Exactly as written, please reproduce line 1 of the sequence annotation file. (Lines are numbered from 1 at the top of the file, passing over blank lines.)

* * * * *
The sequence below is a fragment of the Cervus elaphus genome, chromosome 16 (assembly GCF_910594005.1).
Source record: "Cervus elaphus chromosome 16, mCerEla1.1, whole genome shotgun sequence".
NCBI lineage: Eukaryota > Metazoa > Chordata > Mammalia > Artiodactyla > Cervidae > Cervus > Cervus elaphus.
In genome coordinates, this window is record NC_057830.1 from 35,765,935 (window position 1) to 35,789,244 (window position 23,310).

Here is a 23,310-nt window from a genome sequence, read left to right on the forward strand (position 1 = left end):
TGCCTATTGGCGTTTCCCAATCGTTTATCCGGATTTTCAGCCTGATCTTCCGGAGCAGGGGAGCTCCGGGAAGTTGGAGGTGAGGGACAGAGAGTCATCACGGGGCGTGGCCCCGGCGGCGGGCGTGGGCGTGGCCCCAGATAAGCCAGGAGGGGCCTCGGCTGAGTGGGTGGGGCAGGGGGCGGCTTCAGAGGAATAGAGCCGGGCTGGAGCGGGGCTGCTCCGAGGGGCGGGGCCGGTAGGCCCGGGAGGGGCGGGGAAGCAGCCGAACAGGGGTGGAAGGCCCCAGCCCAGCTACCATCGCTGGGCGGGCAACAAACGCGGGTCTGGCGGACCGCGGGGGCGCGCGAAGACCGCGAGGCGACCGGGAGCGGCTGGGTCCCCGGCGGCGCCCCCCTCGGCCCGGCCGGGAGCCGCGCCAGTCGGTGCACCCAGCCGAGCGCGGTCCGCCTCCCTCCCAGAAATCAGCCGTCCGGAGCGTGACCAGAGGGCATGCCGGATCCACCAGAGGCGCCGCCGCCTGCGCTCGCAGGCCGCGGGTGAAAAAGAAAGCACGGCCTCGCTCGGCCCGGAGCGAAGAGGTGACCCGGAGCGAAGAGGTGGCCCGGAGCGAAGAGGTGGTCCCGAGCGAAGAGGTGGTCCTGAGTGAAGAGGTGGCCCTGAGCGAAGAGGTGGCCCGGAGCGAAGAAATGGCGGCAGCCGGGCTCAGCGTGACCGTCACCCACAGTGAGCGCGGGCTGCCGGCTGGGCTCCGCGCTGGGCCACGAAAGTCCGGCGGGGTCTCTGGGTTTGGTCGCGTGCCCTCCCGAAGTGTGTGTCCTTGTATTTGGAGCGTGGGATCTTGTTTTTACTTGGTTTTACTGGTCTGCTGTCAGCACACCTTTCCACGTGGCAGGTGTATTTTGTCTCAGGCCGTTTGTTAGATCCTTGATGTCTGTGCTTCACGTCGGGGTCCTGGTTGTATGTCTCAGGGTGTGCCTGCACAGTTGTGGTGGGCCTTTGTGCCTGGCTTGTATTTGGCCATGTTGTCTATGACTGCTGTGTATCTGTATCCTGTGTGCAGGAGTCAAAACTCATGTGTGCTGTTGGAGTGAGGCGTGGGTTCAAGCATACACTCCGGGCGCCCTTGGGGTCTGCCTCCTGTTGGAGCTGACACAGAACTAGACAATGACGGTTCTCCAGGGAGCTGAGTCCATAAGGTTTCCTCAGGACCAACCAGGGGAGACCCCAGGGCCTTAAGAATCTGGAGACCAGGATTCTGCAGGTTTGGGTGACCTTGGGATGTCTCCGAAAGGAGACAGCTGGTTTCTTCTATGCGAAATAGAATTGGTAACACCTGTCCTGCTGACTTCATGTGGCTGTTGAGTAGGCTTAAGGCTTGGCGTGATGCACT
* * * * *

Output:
The sequence below is a fragment of the Cervus elaphus genome, chromosome 16 (assembly GCF_910594005.1).